|US4969125 *||Jun 23, 1989||Nov 6, 1990||International Business Machines Corporation||Asynchronous segmented precharge architecture|
|US5022010 *||Oct 30, 1989||Jun 4, 1991||International Business Machines Corporation||Word decoder for a memory array|
|US5053997 *||Dec 8, 1987||Oct 1, 1991||Mitsubishi Denki Kabushiki Kaisha||Dynamic random access memory with fet equalization of bit lines|
|US5267215 *||Nov 12, 1991||Nov 30, 1993||Nec Corporation||Semiconductor memory device with transfer gates arranged to subdivide bit lines|
|US5270591 *||Feb 28, 1992||Dec 14, 1993||Xerox Corporation||Content addressable memory architecture and circuits|
|US5280452 *||Jul 12, 1991||Jan 18, 1994||International Business Machines Corporation||Power saving semsing circuits for dynamic random access memory|
|US5317541 *||Jul 8, 1991||May 31, 1994||International Business Machines Corporation||Bit decoder for generating select and restore signals simultaneously|
|US5327389 *||Jul 27, 1992||Jul 5, 1994||Samsung Electronics Co., Ltd.||Semiconductor memory device having a block selection function with low power consumptions|
|US5465230 *||Dec 12, 1991||Nov 7, 1995||International Business Machines Corporation||Read/write/restore circuit for memory arrays|
|US5729501 *||Sep 8, 1995||Mar 17, 1998||International Business Machines Corporation||High Speed SRAM with or-gate sense|
|US5836007 *||Sep 14, 1995||Nov 10, 1998||International Business Machines Corporation||Methods and systems for improving memory component size and access speed including splitting bit lines and alternate pre-charge/access cycles|
|US6064616 *||Jul 30, 1998||May 16, 2000||International Business Machines Corporation||Conditional restore for SRAM|
|US6546446||Dec 21, 2001||Apr 8, 2003||Rambus Inc.||Synchronous memory device having automatic precharge|
|US6564281||Oct 1, 2001||May 13, 2003||Rambus Inc.||Synchronous memory device having automatic precharge|
|US6570814||Jun 28, 2001||May 27, 2003||Rambus Inc.||Integrated circuit device which outputs data after a latency period transpires|
|US6584037||Feb 4, 2002||Jun 24, 2003||Rambus Inc||Memory device which samples data after an amount of time transpires|
|US6697295||Mar 7, 2001||Feb 24, 2004||Rambus Inc.||Memory device having a programmable register|
|US6728819||Mar 14, 2002||Apr 27, 2004||Rambus Inc.||Synchronous memory device|
|US6751696||Apr 13, 2001||Jun 15, 2004||Rambus Inc.||Memory device having a programmable register|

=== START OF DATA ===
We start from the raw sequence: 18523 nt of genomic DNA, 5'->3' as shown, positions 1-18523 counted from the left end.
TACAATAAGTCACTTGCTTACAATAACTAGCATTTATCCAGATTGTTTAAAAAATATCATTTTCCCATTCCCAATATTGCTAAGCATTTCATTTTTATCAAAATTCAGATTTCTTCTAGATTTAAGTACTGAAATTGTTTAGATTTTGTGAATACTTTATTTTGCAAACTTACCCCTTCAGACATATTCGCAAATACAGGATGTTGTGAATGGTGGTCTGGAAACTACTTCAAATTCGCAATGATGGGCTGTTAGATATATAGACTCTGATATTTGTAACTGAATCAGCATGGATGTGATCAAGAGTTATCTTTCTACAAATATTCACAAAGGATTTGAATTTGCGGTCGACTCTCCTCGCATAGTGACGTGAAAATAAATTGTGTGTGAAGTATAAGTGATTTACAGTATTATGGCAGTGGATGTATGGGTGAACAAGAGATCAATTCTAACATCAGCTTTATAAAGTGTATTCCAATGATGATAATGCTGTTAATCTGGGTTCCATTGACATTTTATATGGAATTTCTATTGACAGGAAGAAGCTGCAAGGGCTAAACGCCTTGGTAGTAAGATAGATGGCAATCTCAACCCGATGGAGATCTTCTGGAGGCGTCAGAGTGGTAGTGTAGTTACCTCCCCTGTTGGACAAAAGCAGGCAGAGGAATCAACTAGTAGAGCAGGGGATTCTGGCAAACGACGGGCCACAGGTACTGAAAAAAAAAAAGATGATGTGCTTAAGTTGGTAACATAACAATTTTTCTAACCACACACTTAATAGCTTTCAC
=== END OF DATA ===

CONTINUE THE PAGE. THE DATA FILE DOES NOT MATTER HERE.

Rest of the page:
|US6807598||Jan 22, 2002||Oct 19, 2004||Rambus Inc.||Integrated circuit device having double data rate capability|
|US6975558||Sep 14, 2004||Dec 13, 2005||Rambus Inc.||Integrated circuit device|
|US7110322||Sep 14, 2004||Sep 19, 2006||Rambus Inc.||Memory module including an integrated circuit device|
|US7622986||Aug 26, 2005||Nov 24, 2009||Micron Technology, Inc.||High performance input receiver circuit for reduced-swing inputs|
|US8125268||Nov 3, 2009||Feb 28, 2012||Micron Technology, Inc.||High performance input receiver circuit for reduced-swing inputs|
|US8279659||Nov 12, 2009||Oct 2, 2012||Qualcomm Incorporated||System and method of operating a memory device|
|US8884690||Feb 16, 2012||Nov 11, 2014||Micron Technology, Inc.||High performance input receiver circuit for reduced-swing inputs|
|US20010030904 *||Mar 7, 2001||Oct 18, 2001||Michael Farmwald||Memory device having a programmable register|
|US20050030802 *||Sep 14, 2004||Feb 10, 2005||Rambus Inc.||Memory module including an integrated circuit device|
|US20050033903 *||Sep 14, 2004||Feb 10, 2005||Rambus Inc.||Integrated circuit device|
|US20070057723 *||Aug 26, 2005||Mar 15, 2007||Micron Technology, Inc.||High performance input receiver circuit for reduced-swing inputs|
|US20100052777 *||Nov 3, 2009||Mar 4, 2010||Micron Technology, Inc.||High Performance Input Receiver Circuit For Reduced-Swing Inputs|
|US20110110174 *||Nov 12, 2009||May 12, 2011||Qualcomm Incorporated||System and Method of Operating a Memory Device|
|USRE34463 *||Feb 28, 1991||Nov 30, 1993||Mitsubishi Denki Kabushiki Kaisha||Semiconductor memory device with active pull up|
|CN102612715A *||Nov 11, 2010||Jul 25, 2012||高通股份有限公司||System and method of operating a memory device|
|CN102612715B *||Nov 11, 2010||Sep 9, 2015||高通股份有限公司||操作存储器装置的系统及方法|
|WO1987000339A1 *||May 5, 1986||Jan 15, 1987||Motorola, Inc.||Memory architecture|
|WO2011060172A1 *||Nov 11, 2010||May 19, 2011||Qualcomm Incorporated||System and method of operating a memory device|
|U.S. Classification||365/203, 365/230.01, 365/227|
|International Classification||G11C11/401, G11C11/41, H01L27/10, G11C11/4091, G11C11/409, H01L27/04, G11C7/22, H01L21/822, G11C7/06, G11C11/419|
|Cooperative Classification||G11C7/22, G11C11/4091, G11C7/065, G11C11/419|
|European Classification||G11C11/419, G11C11/4091, G11C7/22, G11C7/06L|
|Jul 6, 1982||AS||Assignment|
Owner name: TOKYO SHIBAURA DENKI KABUSHIKI KAISHA 72, HORIKAWA
Free format text: ASSIGNMENT OF ASSIGNORS INTEREST.;ASSIGNORS:OCHII, KIYOFUMI;IWAHASHI, HIROSHI;REEL/FRAME:004020/0673
Effective date: 19820629
Owner name: TOKYO SHIBAURA DENKI KABUSHIKI, JAPAN
Free format text: ASSIGNMENT OF ASSIGNORS INTEREST;ASSIGNORS:OCHII, KIYOFUMI;IWAHASHI, HIROSHI;REEL/FRAME:004020/0673
Effective date: 19820629
|Dec 30, 1988||FPAY||Fee payment|
Year of fee payment: 4
|Dec 24, 1992||FPAY||Fee payment|
Year of fee payment: 8
|Dec 30, 1996||FPAY||Fee payment|
Year of fee payment: 12